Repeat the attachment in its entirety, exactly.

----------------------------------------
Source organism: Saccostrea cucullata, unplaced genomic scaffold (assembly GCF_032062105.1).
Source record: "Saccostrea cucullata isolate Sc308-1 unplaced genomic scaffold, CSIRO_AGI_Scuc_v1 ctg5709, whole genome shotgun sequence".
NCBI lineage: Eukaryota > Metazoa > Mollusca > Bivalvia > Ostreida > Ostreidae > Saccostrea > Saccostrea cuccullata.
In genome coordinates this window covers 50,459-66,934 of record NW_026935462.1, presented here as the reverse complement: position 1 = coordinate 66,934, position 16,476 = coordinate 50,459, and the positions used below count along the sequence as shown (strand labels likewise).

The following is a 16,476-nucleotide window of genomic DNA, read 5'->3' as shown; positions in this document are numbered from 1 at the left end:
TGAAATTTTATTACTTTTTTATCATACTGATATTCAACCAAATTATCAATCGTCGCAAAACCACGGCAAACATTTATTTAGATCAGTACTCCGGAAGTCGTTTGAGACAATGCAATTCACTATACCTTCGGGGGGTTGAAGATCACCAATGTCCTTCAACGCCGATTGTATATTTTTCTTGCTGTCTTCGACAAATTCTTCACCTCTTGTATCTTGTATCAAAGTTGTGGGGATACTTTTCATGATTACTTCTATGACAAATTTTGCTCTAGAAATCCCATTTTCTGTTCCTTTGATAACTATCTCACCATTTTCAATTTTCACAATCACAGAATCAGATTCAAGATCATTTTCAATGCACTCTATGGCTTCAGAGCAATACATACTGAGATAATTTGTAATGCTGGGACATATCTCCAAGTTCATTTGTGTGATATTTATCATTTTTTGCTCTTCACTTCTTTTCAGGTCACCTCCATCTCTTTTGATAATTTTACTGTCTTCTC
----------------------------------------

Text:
Source organism: Saccostrea cucullata, unplaced genomic scaffold (assembly GCF_032062105.1).
Source record: "Saccostrea cucullata isolate Sc308-1 unplaced genomic scaffold, CSIRO_AGI_Scuc_v1 ctg5709, whole genome shotgun sequence".
NCBI lineage: Eukaryota > Metazoa > Mollusca > Bivalvia > Ostreida > Ostreidae > Saccostrea > Saccostrea cuccullata.
In genome coordinates this window covers 50,459-66,934 of record NW_026935462.1, presented here as the reverse complement: position 1 = coordinate 66,934, position 16,476 = coordinate 50,459, and the positions used below count along the sequence as shown (strand labels likewise).

The following is a 16,476-nucleotide window of genomic DNA, read 5'->3' as shown; positions in this document are numbered from 1 at the left end:
TGAAATTTTATTACTTTTTTATCATACTGATATTCAACCAAATTATCAATCGTCGCAAAACCACGGCAAACATTTATTTAGATCAGTACTCCGGAAGTCGTTTGAGACAATGCAATTCACTATACCTTCGGGGGGTTGAAGATCACCAATGTCCTTCAACGCCGATTGTATATTTTTCTTGCTGTCTTCGACAAATTCTTCACCTCTTGTATCTTGTATCAAAGTTGTGGGGATACTTTTCATGATTACTTCTATGACAAATTTTGCTCTAGAAATCCCATTTTCTGTTCCTTTGATAACTATCTCACCATTTTCAATTTTCACAATCACAGAATCAGATTCAAGATCATTTTCAATGCACTCTATGGCTTCAGAGCAATACATACTGAGATAATTTGTAATGCTGGGACATATCTCCAAGTTCATTTGTGTGATATTTATCATTTTTTGCTCTTCACTTCTTTTCAGGTCACCTCCATCTCTTTTGATAATTTTACTGTCTTCTC